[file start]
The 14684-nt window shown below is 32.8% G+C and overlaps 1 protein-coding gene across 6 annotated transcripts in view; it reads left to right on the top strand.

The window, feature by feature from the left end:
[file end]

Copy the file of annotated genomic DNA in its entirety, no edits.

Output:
The 14684-nt window shown below is 32.8% G+C and overlaps 1 protein-coding gene across 6 annotated transcripts in view; it reads left to right on the top strand.

The window, feature by feature from the left end: